Posted: 19 Dec 2010
Date Written: December 18, 2010
This paper aims to analyze the effectiveness of asset transfers in preventing unilateral effects of a merger. We show that asset divestitures allow the remedying of certain price increases. Market size negatively impacts the scope of the divestiture package, while the number of merging firms increases with it. In spite of the required asset sale, parties’ profitability remains ensured in most cases. Buyers always make profit from their purchase if industry fixed costs are rather low. We also add the alternative of a second buyer and compare outcomes with both consumer and welfare standards. Furthermore, as many mergers lead to efficiency gains, we integrate specific cost synergies and show that the higher the synergies, the smaller the divestiture share. In the case when no buyers are available, we show that the option of divesting to a start-up entity is bound to fail if firms’ technology remains the same. Lastly, we find that product differentiation can reduce the efficiency of the asset transfer.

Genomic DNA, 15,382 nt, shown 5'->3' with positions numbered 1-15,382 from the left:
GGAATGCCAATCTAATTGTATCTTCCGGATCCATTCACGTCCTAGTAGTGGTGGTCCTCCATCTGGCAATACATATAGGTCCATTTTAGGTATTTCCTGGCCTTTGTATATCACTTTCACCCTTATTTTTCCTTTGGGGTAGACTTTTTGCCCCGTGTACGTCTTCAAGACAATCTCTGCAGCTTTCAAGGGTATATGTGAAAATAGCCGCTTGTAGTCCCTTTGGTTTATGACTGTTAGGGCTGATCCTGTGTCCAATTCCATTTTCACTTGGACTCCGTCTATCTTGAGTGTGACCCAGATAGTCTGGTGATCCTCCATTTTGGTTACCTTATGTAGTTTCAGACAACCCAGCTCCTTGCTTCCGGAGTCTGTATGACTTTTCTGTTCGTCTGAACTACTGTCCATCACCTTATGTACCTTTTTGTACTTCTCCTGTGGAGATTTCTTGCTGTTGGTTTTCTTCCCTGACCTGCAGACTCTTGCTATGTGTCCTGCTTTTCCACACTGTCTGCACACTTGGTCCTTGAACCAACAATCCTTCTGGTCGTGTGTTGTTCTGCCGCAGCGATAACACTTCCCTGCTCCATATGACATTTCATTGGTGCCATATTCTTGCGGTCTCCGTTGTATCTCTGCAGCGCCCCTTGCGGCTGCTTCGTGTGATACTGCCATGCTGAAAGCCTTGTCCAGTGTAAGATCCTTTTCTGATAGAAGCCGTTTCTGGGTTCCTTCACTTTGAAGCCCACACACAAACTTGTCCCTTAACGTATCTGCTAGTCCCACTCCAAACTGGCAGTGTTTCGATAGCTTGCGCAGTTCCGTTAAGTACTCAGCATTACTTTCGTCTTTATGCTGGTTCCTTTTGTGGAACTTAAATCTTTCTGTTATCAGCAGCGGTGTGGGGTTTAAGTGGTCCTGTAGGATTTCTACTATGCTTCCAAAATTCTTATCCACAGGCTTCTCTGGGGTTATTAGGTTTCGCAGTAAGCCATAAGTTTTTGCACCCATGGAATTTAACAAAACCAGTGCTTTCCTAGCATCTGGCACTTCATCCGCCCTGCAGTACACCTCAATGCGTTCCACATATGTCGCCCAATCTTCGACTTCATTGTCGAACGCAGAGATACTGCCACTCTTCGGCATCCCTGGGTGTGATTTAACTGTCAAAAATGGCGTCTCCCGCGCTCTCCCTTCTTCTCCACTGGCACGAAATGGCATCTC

Keywords: Merger Remedies, Divestitures, Cournot Competition, Efficiency Gains, Consumer Surplus, Welfare
JEL Classification: K21, L11, L40
Suggested Citation: Suggested Citation
Bougette, Patrice, Preventing Merger Unilateral Effects: A Nash-Cournot Approach to Asset Divestitures (December 18, 2010). Research In Economics, Vol. 64, No. 3, 2010. Available at SSRN: https://ssrn.com/abstract=1728147